Russell Harland Suspended Four Months For Positive Swab

Greyhound Racing NSW (GRNSW) stewards have completed an inquiry into analysts’ reports that the urine sample taken from Rebel Rumble – after that greyhound had won Race 9 at the Tamworth Greyhound Club’s meeting on 27 July 2013 – had been analysed and confirmed to contain the prohibited substance caffeine and its metabolites theophylline, paraxanthine and theobromine.

Evidence was taken from trainer Russell Harland, Linda Harland and from Australian Racing Forensic Laboratory (ARFL) Science Manager Dr Adam Cawley. Written evidence was submitted from the ARFL Senior Veterinarian, Dr Craig Suann, the ARFL, Racing Science Centre, QLD, Mr Harland and GRNSW.

Mr Harland could offer no tangible reason for the finding. Evidence from the ARFL indicated a level of the substances found in the high comparative range.

Mr Harland was found guilty of a charge under GAR 83 (2) (a) in that he presented Rebel Rumble for the race in question other than free of any prohibited substance.

Following submissions on penalty, Mr Harland was disqualified for a period of four months, to expire at midnight on 18 May 2014, having regard to the suspension of Mr Harland’s registration under the provisions of GAR 92 (5) from 19 January 2014.

In assessing penalty, consideration was given to Mr Harland’s record of having only one previous prohibited substance breach in 1995 during more than 40 years of registration, a relatively high number of cleared samples taken in this period, his not guilty plea, the fact that Mr Harland mainly prepares greyhounds for others and his personal circumstances, the particular substance involved and its high reported level, and the absence of any significant kennel support for Rebel Rumble.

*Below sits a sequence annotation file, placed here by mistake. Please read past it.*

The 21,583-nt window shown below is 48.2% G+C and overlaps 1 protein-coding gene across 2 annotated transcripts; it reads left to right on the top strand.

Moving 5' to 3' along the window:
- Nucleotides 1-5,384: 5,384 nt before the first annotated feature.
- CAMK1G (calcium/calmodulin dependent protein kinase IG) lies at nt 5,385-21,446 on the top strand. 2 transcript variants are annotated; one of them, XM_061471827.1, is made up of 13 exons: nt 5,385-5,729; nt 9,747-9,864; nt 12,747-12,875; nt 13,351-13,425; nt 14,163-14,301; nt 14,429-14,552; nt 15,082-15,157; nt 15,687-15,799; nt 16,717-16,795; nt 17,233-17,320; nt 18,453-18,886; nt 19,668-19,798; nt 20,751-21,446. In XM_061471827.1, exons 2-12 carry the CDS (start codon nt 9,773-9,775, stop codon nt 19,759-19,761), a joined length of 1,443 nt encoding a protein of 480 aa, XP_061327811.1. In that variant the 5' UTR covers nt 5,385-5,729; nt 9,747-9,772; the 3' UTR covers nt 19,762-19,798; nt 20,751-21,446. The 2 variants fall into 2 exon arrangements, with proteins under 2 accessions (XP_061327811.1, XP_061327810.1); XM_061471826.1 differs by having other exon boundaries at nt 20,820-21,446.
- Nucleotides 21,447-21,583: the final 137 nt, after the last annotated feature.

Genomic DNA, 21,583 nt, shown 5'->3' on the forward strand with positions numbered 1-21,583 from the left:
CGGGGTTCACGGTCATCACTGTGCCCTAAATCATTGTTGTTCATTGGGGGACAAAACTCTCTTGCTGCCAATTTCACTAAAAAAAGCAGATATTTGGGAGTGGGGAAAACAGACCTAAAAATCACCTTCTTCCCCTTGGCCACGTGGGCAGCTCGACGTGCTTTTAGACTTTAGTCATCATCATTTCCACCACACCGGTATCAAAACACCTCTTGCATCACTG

Consideration was also given to Mr Harland’s previous involvement at an official level with race clubs and representative bodies.

Rebel Rumble was disqualified from the event and the placings amended accordingly.

Edmund O’Brien Fined $500 For Pentobarbitone Positive

Greyhound Racing NSW (GRNSW) stewards have completed an inquiry into analysts’ reports that the urine sample taken from Black Laurel – after that greyhound had won Race 7 at the Goulburn Greyhound Club’s meeting on 3 September 2013 – had been analysed and confirmed to contain the prohibited substance pentobarbitone.

Evidence was taken from trainer Edmund O’Brien and from Australian Racing Forensic Laboratory (ARFL) Science Manager Dr Adam Cawley. Written evidence was submitted from ARFL Senior Veterinarian Dr Craig Suann, the ARFL, Racing Analytical Services, VIC, and from GRNSW.

Mr O’Brien could offer no definitive reason for the laboratory findings, however, evidence from studies conducted previously indicate a possibility of the substance being contained in stock used for pet mince that is fed to greyhounds, having regard to the particular level reported in this urine sample.

Mr O’Brien pleaded guilty to a charge under GAR 83 (2) (a) in that he presented Black Laurel for the race in question other than free of any prohibited substance in that the urine sample taken from the greyhound after the race was found on confirmatory analysis to have contained pentobarbitone.

Following submissions on penalty, Mr O’Brien was fined $500.